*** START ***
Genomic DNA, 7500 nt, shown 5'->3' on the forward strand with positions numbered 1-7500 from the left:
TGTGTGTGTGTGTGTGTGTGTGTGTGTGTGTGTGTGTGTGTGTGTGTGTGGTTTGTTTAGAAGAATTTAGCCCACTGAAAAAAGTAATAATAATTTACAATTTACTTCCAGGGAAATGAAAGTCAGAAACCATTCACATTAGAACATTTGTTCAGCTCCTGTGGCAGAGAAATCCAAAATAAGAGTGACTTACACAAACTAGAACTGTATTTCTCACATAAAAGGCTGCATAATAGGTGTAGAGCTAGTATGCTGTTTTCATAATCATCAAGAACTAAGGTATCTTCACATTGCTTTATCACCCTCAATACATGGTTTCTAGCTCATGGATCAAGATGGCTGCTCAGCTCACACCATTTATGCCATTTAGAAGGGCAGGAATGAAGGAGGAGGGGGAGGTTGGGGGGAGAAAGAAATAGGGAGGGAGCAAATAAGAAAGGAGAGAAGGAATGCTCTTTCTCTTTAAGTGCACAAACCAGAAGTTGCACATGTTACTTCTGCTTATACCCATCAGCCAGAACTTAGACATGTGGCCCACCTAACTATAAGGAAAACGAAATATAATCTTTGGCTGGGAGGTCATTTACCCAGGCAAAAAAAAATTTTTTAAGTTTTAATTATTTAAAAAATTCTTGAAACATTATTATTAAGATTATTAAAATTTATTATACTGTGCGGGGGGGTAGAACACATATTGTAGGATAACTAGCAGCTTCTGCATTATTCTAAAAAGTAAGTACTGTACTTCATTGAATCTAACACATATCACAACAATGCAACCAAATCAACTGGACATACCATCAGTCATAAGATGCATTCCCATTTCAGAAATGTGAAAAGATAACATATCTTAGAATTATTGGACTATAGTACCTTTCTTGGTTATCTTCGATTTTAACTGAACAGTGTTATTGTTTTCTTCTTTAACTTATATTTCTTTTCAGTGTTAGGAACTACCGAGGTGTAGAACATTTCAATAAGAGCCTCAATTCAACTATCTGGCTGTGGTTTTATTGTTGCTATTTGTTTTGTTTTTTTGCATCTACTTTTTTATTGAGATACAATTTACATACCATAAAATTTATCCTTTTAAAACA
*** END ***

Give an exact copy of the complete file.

Genomic DNA, 7500 nt, shown 5'->3' on the forward strand with positions numbered 1-7500 from the left:
TGTGTGTGTGTGTGTGTGTGTGTGTGTGTGTGTGTGTGTGTGTGTGTGTGGTTTGTTTAGAAGAATTTAGCCCACTGAAAAAAGTAATAATAATTTACAATTTACTTCCAGGGAAATGAAAGTCAGAAACCATTCACATTAGAACATTTGTTCAGCTCCTGTGGCAGAGAAATCCAAAATAAGAGTGACTTACACAAACTAGAACTGTATTTCTCACATAAAAGGCTGCATAATAGGTGTAGAGCTAGTATGCTGTTTTCATAATCATCAAGAACTAAGGTATCTTCACATTGCTTTATCACCCTCAATACATGGTTTCTAGCTCATGGATCAAGATGGCTGCTCAGCTCACACCATTTATGCCATTTAGAAGGGCAGGAATGAAGGAGGAGGGGGAGGTTGGGGGGAGAAAGAAATAGGGAGGGAGCAAATAAGAAAGGAGAGAAGGAATGCTCTTTCTCTTTAAGTGCACAAACCAGAAGTTGCACATGTTACTTCTGCTTATACCCATCAGCCAGAACTTAGACATGTGGCCCACCTAACTATAAGGAAAACGAAATATAATCTTTGGCTGGGAGGTCATTTACCCAGGCAAAAAAAAATTTTTTAAGTTTTAATTATTTAAAAAATTCTTGAAACATTATTATTAAGATTATTAAAATTTATTATACTGTGCGGGGGGGTAGAACACATATTGTAGGATAACTAGCAGCTTCTGCATTATTCTAAAAAGTAAGTACTGTACTTCATTGAATCTAACACATATCACAACAATGCAACCAAATCAACTGGACATACCATCAGTCATAAGATGCATTCCCATTTCAGAAATGTGAAAAGATAACATATCTTAGAATTATTGGACTATAGTACCTTTCTTGGTTATCTTCGATTTTAACTGAACAGTGTTATTGTTTTCTTCTTTAACTTATATTTCTTTTCAGTGTTAGGAACTACCGAGGTGTAGAACATTTCAATAAGAGCCTCAATTCAACTATCTGGCTGTGGTTTTATTGTTGCTATTTGTTTTGTTTTTTTGCATCTACTTTTTTATTGAGATACAATTTACATACCATAAAATTTATCCTTTTAAAACA